A comet is an icy body that releases gas or dust. Most of the comets that can be seen from Earth travel around the sun in long, oval orbits. A comet consists of a solid nucleus (core) surrounded by a cloudy atmosphere called the coma and one or two tails. Most comets are too small or too faint to be seen without a telescope. Some comets, however, become visible to the unaided eye for several weeks as they pass close to the sun. We can see comets because the gas and dust in their comas and tails reflect sunlight. Also, the gases release energy absorbed from the sun, causing them to glow.
Astronomers believe that comets are leftover debris from a collection of gas, ice, rocks, and dust that formed the outer planets about 4.6 billion years ago. Some scientists believe that comets originally brought to Earth some of the water and the carbon-based molecules that make up living things.
Comets have a variety of different orbital periods, ranging from a few years, to hundreds of thousands of years, while some are believed to pass only once through the inner Solar System before being thrown out into interstellar space. Short-period comets are thought to originate in the Kuiper Belt, or associated scattered disc, which lie beyond the orbit of Neptune.
Long-period comets are believed to originate in the Oort cloud, consisting of debris left over from the condensation of the solar nebula, located well-beyond the Kuiper Belt. Comets are thrown from these outer reaches of the Solar System towards the Sun by gravitational perturbations from the outer planets (in the case of Kuiper Belt objects) or nearby stars (in the case of Oort Cloud objects), or as a result of collisions between objects within these regions.
The nucleus of a comet is a ball of ice and rocky dust particles that resembles a dirty snowball. The ice consists mainly of frozen water but may include other frozen substances, such as ammonia, carbon dioxide, carbon monoxide, and methane. Scientists believe the nucleus of some comets may be fragile because several comets have split apart for no apparent reason.
As a comet nears the inner solar system, heat from the sun vaporizes some of the ice on the surface of the nucleus, spewing gas and dust particles into space. This gas and dust forms the comet's coma. Radiation from the sun pushes dust particles away from the coma. These particles form a tail called the dust tail. At the same time, the solar wind -- that is, the flow of high-speed electrically charged particles from the sun-converts some of the comet's gases into ions (charged particles). These ions also stream away from the coma, forming an ion tail. Because comet tails are pushed by solar radiation and the solar wind, they always point away from the sun.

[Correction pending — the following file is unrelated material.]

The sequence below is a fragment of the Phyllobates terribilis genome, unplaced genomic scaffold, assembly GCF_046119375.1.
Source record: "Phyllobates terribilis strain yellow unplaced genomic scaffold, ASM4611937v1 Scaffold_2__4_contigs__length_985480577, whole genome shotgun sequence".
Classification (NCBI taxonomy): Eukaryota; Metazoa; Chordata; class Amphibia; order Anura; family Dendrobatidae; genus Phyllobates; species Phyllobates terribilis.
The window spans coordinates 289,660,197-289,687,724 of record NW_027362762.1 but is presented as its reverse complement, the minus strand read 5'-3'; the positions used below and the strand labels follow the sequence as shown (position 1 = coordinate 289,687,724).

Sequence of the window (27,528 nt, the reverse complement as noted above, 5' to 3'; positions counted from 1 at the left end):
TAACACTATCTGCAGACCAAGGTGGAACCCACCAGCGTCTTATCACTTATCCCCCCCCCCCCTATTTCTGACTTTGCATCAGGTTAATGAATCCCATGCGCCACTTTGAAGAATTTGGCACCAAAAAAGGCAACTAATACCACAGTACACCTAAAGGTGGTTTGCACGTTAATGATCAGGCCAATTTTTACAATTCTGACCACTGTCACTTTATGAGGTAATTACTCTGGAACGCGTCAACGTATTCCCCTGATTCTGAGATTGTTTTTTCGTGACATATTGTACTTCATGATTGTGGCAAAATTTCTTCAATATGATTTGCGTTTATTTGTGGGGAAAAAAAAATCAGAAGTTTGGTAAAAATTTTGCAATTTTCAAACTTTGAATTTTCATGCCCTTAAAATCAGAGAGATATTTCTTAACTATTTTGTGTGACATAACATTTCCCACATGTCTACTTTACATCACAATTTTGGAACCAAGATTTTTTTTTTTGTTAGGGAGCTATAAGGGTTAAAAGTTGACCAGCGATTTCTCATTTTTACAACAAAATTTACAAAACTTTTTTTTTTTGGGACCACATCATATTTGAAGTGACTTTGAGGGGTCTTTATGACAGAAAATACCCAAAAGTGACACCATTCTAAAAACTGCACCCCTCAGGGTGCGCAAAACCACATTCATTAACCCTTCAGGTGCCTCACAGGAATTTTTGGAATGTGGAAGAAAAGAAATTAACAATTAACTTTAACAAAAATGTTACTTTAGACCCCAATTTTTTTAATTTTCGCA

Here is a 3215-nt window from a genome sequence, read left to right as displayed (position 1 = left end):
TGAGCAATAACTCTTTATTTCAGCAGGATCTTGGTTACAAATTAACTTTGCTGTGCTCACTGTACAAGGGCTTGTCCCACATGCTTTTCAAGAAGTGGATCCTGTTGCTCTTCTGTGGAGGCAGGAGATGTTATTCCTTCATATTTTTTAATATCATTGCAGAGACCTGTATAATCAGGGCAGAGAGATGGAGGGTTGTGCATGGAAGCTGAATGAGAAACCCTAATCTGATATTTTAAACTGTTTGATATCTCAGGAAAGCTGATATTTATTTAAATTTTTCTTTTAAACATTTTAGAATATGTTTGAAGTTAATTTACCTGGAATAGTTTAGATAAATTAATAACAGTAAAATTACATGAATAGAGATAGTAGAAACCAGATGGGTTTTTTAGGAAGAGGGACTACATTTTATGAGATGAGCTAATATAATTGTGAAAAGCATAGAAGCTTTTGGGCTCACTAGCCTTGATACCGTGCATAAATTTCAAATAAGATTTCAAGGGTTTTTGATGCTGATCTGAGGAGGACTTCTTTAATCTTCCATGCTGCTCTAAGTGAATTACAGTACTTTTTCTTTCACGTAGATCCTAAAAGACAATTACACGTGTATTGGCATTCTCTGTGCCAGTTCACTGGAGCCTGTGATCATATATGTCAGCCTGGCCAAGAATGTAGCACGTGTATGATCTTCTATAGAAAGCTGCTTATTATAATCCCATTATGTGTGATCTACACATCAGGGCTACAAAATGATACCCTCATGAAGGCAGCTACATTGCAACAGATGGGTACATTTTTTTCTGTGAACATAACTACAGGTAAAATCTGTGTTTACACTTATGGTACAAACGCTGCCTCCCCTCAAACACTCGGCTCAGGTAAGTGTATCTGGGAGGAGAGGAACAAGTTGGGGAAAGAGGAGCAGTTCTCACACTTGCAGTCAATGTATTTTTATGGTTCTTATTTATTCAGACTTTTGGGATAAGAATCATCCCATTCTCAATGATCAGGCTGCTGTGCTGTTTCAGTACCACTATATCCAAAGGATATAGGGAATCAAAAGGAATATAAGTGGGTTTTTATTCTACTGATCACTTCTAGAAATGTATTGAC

Most comets are thought to have a nucleus that measures about 10 miles (16 kilometers) or less across. Some comas can reach diameters of nearly 1 million miles (1.6 million kilometers). Some tails extend to distances of 100 million miles (160 million kilometers).
Coma is the nebulous envelope around the nucleus of a comet. It is formed when the comet passes close to the Sun on its highly elliptical orbit; as the comet warms, parts of it sublimate.
A Comet tail and coma are illuminated by the Sun and may become visible from Earth when a comet passes through the inner solar system, the dust reflecting sunlight directly and the gases glowing from ionisation. Most comets are too faint to be visible without the aid of a telescope, but a few each decade become bright enough to be visible to the naked eye.
The streams of dust and gas each form their own distinct tail, pointing in slightly different directions. The tail of dust is left behind in the comet's orbit in such a manner that it often forms a curved tail called the antitail. At the same time, the ion tail, made of gases, always points directly away from the Sun, as this gas is more strongly affected by the solar wind than is dust, following magnetic field lines rather than an orbital trajectory. Parallax viewing from the Earth may sometimes mean the tails appear to point in opposite directions.
While the solid nucleus of comets is generally less than 50 km across, the coma may be larger than the Sun, and ion tails have been observed to extend 1 astronomical unit (150 million km) or more. The observation of antitails contributed significantly to the discovery of solar wind. The ion tail is formed as a result of the photoelectric effect of solar ultra-violet radiation acting on particles in the coma. Once the particles have been ionised, they attain a net positive electrical charge which in turn gives rise to an induced magnetosphere around the comet. The comet and its induced magnetic field form an obstacle to outward flowing solar wind particles. As the relative orbital speed of the comet and the solar wind is supersonic a bow shock is formed upstream of the comet, in the flow direction of the solar wind. In this bow shock, large concentrations of cometary ions congregate and act to "load" the solar magnetic field with plasma, such that the field lines "drape" around the comet forming the ion tail.
Most comets have elongated elliptical orbits that take them close to the Sun for a part of their orbit, and then out into the further reaches of the Solar System for the remainder. Comets are often classified according to the length of their orbital period; the longer the period the more elongated the ellipse.